September COVID-19 death toll in Rowan County grows to 14
SALISBURY — Rowan County’s September COVID-19 death toll grew to 14 on Wednesday when the state reported six new deaths.
The new deaths come as daily positives have slowed from a peak in late August and hospitalizations have stayed flat or decreased slightly.
Rowan County’s COVID-19 death toll since the start of the pandemic is 364. A majority of the 364 resident deaths have occurred this year, according to the N.C. Department of Health and Human Services.
Rowan County continues to have more COVID-19 deaths than every neighboring county. It’s also eighth in the state for most deaths. Seventh is Buncombe County, with 366 fatalities.
Data reported to federal health authorities Sept. 2 show 182 of 269 beds occupied at Novant Health Rowan Medical Center. All intensive care beds are reported occupied.
Hospitalizations in Rowan County’s region, which includes part or all of 18 counties known as the Triad Healthcare Preparedness Coalition, were 855 on Wednesday. That’s a slight decrease from the start of the month, when 885 people were hospitalized with COVID-19 in the region. Intensive care beds show a similar trend — flat or even down slightly. Just 53 intensive care beds in Rowan’s 18-county region are reported to be empty and staffed. About 1,100 total inpatient beds are empty and staffed.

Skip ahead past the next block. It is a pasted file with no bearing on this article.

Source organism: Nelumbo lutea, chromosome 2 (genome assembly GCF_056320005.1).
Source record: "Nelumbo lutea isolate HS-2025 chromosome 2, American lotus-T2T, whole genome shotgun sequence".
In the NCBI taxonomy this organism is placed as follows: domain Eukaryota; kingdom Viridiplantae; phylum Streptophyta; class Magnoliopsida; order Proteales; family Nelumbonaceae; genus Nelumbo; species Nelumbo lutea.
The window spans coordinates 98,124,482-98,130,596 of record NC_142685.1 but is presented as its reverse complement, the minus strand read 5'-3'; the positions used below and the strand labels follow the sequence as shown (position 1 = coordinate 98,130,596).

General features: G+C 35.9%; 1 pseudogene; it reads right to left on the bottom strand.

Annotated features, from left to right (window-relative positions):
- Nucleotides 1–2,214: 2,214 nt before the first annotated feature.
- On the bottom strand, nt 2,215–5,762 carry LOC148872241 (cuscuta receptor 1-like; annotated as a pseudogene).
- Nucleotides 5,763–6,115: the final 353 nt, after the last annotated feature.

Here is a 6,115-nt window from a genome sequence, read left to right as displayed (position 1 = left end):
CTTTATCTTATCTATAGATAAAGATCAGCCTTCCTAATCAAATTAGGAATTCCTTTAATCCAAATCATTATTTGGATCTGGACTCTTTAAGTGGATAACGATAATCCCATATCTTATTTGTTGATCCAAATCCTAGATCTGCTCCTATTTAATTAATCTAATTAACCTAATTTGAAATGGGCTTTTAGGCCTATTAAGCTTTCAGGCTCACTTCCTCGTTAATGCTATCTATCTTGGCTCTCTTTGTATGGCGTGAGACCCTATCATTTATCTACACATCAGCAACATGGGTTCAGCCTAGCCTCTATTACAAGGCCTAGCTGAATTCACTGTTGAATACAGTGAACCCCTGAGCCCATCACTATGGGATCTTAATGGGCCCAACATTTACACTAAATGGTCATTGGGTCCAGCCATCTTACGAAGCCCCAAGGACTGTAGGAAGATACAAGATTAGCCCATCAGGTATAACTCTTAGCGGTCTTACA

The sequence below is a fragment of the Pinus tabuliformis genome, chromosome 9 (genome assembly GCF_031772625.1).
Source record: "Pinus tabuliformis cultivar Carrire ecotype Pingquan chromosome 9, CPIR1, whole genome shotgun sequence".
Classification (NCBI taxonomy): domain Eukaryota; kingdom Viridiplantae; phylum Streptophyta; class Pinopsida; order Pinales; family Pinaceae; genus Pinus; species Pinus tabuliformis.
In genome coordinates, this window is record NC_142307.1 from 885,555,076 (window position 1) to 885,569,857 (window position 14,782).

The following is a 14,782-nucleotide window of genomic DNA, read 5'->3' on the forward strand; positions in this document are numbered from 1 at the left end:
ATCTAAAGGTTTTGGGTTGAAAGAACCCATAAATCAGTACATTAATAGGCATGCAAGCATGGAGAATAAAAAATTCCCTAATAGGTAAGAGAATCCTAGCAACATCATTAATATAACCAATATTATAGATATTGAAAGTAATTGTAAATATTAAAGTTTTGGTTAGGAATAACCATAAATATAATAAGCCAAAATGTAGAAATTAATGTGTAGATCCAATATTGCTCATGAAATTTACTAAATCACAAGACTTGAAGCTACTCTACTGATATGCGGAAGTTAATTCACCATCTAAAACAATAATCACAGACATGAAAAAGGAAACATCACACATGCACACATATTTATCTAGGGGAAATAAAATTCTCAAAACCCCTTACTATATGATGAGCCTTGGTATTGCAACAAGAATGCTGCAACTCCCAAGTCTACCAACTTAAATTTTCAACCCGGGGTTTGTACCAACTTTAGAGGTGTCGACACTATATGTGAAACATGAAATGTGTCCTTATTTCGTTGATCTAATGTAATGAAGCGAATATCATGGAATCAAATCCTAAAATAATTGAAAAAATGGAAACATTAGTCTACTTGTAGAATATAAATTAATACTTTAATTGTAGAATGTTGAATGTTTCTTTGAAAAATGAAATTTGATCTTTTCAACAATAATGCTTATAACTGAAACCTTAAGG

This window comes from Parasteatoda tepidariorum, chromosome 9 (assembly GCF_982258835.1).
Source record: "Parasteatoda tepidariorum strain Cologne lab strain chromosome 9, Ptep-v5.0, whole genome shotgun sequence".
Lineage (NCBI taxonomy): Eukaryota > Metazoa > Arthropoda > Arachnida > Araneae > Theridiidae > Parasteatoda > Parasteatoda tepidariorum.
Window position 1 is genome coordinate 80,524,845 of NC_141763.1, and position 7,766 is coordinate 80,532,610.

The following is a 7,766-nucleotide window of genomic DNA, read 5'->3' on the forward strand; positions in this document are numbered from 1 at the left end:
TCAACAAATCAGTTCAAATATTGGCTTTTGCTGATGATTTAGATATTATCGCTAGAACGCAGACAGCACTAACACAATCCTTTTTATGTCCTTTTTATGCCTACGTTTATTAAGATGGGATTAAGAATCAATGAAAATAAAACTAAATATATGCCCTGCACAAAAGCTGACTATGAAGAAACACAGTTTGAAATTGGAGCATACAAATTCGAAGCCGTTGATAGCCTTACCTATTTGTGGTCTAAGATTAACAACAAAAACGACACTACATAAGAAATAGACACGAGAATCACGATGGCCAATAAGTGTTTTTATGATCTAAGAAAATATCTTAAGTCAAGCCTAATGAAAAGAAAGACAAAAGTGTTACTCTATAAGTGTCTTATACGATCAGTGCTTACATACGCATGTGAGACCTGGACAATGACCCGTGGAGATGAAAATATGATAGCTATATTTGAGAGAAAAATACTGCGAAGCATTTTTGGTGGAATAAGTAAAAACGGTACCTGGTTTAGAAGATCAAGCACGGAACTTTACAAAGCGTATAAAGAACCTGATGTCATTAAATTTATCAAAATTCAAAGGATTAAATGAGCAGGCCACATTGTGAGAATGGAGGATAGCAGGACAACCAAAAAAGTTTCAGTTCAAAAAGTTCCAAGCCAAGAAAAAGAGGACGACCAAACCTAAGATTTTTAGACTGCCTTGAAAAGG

There have been 2,087 positives in the previous two weeks in Rowan County, which reflects a slow downward trend in the number of cases reported daily. Included in the two-week total are 125 new positives reported Wednesday.
The percent of tests coming back positive in the previous two weeks is 19.8%, which is among the highest in North Carolina. The Rowan County Health Department said a rate around 20% is still concerning. Anything above 10% is considered to be “high” community transmission.
“On a scale of 100, 20.2% doesn’t seem like a lot, but in epidemiological eyes it is,” the department said Tuesday in a news release about the positivity rate. “The higher the level of transmission or test positivity rate, the more it indicates the seriousness of community spread, the need for more testing and the need for stricter restrictions.”
Two ways to lower the positivity rate include reducing the amount of COVID-19 transmission or increasing the number of people getting tested. But those two often go hand-in-hand.
“If a community is doing more testing and responding appropriately to positive tests by making sure that people who might be contagious are isolated, for example, the amount of transmission should go down over time,” the Health Department said. “But even without testing, measures such as everyone wearing masks out in public, practicing physical distancing and avoiding large gatherings are all effective ways to reduce transmission.”
The number of COVID-19 outbreaks in schools remained unchanged in the NCDHHS weekly update. The state’s update showed three new congregate living outbreaks, including two staff and eight resident cases at Liberty Commons Nursing and Rehab Center, four staff cases at the Citadel of Salisbury and three resident cases at Angels at Heart Assisted Living.